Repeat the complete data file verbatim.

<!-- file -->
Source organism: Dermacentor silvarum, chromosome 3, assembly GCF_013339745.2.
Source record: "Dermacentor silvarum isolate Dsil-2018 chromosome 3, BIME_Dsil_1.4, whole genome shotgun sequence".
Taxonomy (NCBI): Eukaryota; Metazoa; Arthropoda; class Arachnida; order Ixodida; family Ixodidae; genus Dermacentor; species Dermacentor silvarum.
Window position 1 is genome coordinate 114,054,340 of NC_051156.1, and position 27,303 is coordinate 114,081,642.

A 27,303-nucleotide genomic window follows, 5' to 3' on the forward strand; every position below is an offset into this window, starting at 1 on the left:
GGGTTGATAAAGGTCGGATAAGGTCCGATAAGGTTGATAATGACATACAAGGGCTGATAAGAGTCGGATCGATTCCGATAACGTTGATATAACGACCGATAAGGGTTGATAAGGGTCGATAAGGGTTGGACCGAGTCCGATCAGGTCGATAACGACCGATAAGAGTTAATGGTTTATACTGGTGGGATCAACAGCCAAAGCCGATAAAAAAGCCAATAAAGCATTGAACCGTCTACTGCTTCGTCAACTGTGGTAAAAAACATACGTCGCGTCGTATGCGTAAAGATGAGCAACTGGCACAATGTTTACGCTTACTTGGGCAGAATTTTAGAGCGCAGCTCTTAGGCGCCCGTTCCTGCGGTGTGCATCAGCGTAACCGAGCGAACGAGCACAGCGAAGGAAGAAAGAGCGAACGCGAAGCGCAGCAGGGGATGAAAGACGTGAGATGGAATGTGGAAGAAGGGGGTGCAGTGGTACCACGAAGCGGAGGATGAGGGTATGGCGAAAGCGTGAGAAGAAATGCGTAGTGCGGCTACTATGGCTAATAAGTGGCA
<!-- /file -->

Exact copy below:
Source organism: Dermacentor silvarum, chromosome 3, assembly GCF_013339745.2.
Source record: "Dermacentor silvarum isolate Dsil-2018 chromosome 3, BIME_Dsil_1.4, whole genome shotgun sequence".
Taxonomy (NCBI): Eukaryota; Metazoa; Arthropoda; class Arachnida; order Ixodida; family Ixodidae; genus Dermacentor; species Dermacentor silvarum.
Window position 1 is genome coordinate 114,054,340 of NC_051156.1, and position 27,303 is coordinate 114,081,642.

A 27,303-nucleotide genomic window follows, 5' to 3' on the forward strand; every position below is an offset into this window, starting at 1 on the left:
GGGTTGATAAAGGTCGGATAAGGTCCGATAAGGTTGATAATGACATACAAGGGCTGATAAGAGTCGGATCGATTCCGATAACGTTGATATAACGACCGATAAGGGTTGATAAGGGTCGATAAGGGTTGGACCGAGTCCGATCAGGTCGATAACGACCGATAAGAGTTAATGGTTTATACTGGTGGGATCAACAGCCAAAGCCGATAAAAAAGCCAATAAAGCATTGAACCGTCTACTGCTTCGTCAACTGTGGTAAAAAACATACGTCGCGTCGTATGCGTAAAGATGAGCAACTGGCACAATGTTTACGCTTACTTGGGCAGAATTTTAGAGCGCAGCTCTTAGGCGCCCGTTCCTGCGGTGTGCATCAGCGTAACCGAGCGAACGAGCACAGCGAAGGAAGAAAGAGCGAACGCGAAGCGCAGCAGGGGATGAAAGACGTGAGATGGAATGTGGAAGAAGGGGGTGCAGTGGTACCACGAAGCGGAGGATGAGGGTATGGCGAAAGCGTGAGAAGAAATGCGTAGTGCGGCTACTATGGCTAATAAGTGGCA